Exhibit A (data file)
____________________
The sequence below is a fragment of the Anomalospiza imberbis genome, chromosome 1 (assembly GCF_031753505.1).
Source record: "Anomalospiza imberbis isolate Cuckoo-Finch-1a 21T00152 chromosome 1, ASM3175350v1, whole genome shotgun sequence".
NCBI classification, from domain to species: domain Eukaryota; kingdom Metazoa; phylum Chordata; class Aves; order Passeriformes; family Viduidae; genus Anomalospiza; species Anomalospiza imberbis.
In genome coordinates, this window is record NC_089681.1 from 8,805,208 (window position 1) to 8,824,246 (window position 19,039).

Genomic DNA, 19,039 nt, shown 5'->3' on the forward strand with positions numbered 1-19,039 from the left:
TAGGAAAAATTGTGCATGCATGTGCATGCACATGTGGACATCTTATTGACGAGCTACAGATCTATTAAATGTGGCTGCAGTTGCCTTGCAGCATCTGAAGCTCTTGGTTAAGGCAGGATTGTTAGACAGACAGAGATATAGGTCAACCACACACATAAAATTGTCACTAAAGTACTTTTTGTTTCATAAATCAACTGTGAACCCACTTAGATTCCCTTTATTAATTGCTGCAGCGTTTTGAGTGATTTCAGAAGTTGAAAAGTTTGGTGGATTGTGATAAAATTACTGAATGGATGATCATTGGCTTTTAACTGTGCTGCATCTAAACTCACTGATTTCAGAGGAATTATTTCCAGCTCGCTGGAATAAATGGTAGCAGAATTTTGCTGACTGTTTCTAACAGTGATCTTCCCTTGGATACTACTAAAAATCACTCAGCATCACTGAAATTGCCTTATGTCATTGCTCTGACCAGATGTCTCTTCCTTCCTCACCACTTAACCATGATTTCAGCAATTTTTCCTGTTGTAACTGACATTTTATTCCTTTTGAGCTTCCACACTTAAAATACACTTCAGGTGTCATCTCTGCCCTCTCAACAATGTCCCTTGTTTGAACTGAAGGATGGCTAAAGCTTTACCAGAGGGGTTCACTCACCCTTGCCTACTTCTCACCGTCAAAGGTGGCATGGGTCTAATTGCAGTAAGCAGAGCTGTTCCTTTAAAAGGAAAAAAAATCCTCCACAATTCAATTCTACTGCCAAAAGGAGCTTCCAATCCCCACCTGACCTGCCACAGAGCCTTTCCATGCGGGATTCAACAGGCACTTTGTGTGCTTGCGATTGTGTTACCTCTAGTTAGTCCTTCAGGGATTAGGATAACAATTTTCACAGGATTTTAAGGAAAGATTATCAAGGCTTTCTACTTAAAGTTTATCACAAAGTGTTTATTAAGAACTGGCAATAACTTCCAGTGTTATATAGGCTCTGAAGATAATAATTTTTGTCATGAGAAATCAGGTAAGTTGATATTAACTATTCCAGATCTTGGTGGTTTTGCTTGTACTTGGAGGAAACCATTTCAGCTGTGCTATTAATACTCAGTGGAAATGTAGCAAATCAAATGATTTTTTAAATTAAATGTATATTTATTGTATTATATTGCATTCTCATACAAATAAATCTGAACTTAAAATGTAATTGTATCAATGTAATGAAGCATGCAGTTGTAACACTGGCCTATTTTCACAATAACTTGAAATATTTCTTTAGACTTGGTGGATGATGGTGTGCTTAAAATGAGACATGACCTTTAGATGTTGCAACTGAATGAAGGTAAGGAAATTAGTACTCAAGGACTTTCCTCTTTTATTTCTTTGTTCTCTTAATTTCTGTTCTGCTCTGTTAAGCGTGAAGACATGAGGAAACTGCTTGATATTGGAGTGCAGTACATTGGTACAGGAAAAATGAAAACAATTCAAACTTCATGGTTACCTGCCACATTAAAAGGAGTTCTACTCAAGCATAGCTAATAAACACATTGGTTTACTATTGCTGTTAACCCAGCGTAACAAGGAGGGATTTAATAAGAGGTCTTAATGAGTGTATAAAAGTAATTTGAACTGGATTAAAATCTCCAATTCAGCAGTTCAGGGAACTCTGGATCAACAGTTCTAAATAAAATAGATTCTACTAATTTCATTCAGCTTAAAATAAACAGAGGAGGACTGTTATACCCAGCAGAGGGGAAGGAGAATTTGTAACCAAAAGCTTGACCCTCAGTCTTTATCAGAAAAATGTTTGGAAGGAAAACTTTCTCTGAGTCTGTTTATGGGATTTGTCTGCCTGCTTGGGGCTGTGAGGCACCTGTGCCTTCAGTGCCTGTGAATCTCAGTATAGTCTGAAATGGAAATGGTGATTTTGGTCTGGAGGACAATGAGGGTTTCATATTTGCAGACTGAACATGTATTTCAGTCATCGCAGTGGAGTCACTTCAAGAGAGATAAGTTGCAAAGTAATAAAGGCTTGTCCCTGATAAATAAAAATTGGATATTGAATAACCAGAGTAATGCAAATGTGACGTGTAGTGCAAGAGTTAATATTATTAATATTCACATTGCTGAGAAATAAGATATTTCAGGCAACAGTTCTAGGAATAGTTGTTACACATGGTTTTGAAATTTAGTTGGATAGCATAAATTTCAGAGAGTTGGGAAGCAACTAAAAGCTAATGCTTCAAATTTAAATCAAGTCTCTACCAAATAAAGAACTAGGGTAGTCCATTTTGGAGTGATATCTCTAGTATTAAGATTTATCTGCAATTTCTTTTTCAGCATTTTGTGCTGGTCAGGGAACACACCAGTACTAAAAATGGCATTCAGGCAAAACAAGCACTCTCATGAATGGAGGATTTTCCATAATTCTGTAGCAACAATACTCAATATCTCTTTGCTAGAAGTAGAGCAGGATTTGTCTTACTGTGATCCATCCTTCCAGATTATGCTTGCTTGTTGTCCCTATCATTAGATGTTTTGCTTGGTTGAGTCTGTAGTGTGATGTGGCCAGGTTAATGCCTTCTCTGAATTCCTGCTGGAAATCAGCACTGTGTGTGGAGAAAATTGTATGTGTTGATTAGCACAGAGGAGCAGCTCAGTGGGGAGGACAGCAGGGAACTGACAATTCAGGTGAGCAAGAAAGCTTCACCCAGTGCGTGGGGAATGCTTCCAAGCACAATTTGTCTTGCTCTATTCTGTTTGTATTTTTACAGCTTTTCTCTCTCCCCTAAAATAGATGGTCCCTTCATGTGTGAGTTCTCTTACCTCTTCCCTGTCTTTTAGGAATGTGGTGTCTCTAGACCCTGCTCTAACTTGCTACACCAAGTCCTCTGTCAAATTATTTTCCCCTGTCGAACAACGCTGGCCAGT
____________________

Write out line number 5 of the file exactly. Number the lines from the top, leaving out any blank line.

Genomic DNA, 19,039 nt, shown 5'->3' on the forward strand with positions numbered 1-19,039 from the left: